How hot was it? Not enough to crack into the top ten hottest Junes on record.

It was 65 years ago that a June in the Hannibal area was as hot as it was this year.

That's according to data released by the National Weather Service, which collects data at Quincy, Ill., the closest location to Hannibal.

But although it's been decades since a June was as hot as 2018, this year's heat won't rank in the top ten warmest Junes on record.

2018's warmth will rank 11th — behind several years in the 1930s and 1910s, and just ahead of the previous 11th-ranked month, June 1953. The warmth of the month comes on the heels of the hottest May on record, positioning 2018 to be one of the warmest years for the area in recent memory.

The average temperature in June in Quincy was 77.2 degrees. The warmest day was June 18, when the mercury hit 96 degrees. Hannibal itself could have recorded even higher temperatures. The top two record Junes were 1934 and 1933, when the average temperatures were 83.1 and 81.1 degrees respectively. Conversely, 1982 hold the records for the coldest June, with average temperatures at 66.4 degrees.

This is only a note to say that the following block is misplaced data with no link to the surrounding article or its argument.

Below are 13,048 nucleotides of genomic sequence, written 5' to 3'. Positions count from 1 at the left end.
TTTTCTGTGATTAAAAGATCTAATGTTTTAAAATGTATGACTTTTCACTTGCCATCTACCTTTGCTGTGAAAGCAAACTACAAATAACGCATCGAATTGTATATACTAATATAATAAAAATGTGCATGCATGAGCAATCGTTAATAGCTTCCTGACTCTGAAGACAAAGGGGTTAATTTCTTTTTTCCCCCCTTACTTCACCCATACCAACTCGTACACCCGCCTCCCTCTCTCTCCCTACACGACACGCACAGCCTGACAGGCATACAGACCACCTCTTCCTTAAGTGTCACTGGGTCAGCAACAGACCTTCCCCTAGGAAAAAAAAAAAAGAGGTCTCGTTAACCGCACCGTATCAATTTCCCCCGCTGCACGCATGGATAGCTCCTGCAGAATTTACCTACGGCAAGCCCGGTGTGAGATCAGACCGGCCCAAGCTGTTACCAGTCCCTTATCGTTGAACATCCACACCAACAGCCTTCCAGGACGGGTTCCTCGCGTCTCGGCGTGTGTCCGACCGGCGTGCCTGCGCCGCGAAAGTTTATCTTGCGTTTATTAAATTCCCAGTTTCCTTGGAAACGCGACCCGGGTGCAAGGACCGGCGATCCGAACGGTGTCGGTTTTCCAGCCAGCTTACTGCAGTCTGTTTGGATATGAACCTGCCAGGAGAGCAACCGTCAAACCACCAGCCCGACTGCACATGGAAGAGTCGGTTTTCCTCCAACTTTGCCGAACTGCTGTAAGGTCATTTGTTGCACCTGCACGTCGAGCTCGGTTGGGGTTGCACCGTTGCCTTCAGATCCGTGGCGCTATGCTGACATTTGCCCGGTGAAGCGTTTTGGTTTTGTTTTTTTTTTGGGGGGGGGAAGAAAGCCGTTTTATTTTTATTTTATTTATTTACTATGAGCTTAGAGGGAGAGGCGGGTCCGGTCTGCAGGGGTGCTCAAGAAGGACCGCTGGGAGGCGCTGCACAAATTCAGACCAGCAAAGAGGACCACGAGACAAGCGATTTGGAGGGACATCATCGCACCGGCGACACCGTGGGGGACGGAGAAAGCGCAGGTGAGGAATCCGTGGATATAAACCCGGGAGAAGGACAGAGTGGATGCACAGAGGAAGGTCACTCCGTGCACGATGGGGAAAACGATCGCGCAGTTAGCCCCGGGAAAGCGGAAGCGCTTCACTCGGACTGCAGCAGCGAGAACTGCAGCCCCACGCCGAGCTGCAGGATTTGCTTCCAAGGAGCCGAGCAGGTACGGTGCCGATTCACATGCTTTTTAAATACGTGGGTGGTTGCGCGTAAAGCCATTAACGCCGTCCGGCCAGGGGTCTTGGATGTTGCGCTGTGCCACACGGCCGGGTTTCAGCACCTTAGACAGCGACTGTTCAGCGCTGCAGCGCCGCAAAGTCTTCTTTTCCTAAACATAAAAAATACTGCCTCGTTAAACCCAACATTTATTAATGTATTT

The heat is taking a toll on farmers according to National Agricultural Statistics Service’s weekly report from the Columbia field office. More than 50 percent of the state is short or very short of topsoil moisture, 14 percent of the corn crop is rated poor or very poor and 74 percent of livestock producers report a hay shortage.

Long-range forecasts issued Saturday and Sunday by the National Weather Service show most of the country, including Missouri, should expect to remain above average in July. Tony Lupo, chair of atmospheric science at the University of Missouri, said he doesn’t expect another month of record or near-record heat.

July 1934 holds the record for the hottest month on record in Quincy, at an average of 88.4, meaning the nights were hot and the days nearly unbearable.

The Columbia Daily Tribune contributed to this report.